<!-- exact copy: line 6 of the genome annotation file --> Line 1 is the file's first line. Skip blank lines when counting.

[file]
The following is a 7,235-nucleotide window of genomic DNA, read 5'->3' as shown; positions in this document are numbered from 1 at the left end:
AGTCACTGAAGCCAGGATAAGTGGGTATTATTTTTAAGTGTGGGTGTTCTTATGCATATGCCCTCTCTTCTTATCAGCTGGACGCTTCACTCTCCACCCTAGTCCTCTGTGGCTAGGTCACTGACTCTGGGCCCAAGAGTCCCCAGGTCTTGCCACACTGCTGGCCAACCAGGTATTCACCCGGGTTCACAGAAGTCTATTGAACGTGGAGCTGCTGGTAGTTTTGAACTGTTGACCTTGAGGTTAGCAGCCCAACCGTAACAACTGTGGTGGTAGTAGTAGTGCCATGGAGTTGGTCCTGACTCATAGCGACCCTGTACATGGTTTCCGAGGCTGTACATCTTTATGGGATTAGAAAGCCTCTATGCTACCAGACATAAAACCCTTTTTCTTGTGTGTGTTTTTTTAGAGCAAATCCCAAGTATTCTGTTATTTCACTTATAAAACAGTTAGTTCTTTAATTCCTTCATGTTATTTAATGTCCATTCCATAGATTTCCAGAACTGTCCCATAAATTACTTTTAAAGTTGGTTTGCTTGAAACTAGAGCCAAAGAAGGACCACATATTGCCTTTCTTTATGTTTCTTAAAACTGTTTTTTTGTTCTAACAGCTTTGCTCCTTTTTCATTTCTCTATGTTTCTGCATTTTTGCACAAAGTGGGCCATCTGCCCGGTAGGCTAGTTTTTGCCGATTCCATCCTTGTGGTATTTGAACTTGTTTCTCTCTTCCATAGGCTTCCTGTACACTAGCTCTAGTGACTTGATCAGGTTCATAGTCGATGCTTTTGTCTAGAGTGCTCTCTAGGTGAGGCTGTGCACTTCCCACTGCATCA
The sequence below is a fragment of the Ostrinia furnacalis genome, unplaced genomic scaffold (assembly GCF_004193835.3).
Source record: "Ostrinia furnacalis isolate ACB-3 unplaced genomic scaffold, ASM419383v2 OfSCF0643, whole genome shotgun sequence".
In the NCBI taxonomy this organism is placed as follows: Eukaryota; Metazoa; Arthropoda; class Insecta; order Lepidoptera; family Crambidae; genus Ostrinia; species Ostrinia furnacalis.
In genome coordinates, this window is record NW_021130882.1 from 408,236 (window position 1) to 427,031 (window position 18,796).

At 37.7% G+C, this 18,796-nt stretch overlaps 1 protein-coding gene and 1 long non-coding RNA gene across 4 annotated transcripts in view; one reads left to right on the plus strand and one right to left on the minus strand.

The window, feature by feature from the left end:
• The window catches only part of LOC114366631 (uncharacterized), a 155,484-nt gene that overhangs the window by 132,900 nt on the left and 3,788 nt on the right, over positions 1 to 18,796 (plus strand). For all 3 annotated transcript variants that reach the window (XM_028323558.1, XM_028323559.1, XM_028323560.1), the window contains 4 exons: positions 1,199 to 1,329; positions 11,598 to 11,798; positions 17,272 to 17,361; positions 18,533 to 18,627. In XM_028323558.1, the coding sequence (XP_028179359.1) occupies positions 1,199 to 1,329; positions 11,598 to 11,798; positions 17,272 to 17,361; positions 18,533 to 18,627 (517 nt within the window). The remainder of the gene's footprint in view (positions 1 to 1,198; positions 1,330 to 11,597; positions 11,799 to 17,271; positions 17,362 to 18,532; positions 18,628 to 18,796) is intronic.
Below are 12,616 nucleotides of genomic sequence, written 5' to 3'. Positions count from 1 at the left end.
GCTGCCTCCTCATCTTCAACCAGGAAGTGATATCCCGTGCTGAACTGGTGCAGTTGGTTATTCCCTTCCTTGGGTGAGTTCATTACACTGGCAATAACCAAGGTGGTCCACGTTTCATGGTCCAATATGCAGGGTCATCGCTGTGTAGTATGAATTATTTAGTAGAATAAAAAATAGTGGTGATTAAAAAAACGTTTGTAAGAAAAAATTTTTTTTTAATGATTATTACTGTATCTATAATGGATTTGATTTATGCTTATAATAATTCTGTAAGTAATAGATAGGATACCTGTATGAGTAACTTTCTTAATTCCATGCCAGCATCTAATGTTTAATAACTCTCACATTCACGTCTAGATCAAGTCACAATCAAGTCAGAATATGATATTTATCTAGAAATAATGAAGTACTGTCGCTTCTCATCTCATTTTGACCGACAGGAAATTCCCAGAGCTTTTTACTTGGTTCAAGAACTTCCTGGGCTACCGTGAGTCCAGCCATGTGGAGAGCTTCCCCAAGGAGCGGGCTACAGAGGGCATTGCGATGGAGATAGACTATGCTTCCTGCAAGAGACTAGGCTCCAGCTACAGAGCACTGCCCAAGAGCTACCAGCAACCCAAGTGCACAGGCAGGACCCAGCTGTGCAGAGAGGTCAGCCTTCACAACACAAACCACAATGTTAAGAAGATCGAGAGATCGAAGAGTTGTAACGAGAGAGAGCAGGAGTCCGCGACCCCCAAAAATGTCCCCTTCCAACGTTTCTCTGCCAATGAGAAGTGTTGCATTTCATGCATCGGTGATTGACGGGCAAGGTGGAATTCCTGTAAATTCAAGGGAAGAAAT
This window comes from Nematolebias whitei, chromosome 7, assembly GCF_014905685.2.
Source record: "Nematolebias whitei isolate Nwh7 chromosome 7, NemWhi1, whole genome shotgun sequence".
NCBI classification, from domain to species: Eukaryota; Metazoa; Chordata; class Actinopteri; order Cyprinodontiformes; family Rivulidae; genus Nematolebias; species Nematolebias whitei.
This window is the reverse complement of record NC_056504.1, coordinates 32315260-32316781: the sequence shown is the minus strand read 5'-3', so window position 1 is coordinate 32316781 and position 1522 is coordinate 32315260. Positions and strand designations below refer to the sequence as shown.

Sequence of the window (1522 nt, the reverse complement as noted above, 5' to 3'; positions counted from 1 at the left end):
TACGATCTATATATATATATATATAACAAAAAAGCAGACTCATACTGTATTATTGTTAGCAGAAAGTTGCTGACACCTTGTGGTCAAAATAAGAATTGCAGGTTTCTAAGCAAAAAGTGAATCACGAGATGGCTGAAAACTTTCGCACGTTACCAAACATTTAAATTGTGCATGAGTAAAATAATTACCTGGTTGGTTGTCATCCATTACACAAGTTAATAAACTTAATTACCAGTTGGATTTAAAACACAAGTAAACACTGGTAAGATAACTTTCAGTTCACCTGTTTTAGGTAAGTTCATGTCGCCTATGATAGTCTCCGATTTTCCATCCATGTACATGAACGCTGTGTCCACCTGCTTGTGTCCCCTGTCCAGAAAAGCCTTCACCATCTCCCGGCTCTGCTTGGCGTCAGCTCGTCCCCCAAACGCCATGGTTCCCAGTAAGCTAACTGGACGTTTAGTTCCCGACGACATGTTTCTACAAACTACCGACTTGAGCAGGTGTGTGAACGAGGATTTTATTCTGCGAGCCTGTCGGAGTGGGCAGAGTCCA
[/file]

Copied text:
In genome coordinates, this window is record NW_021130882.1 from 408,236 (window position 1) to 427,031 (window position 18,796).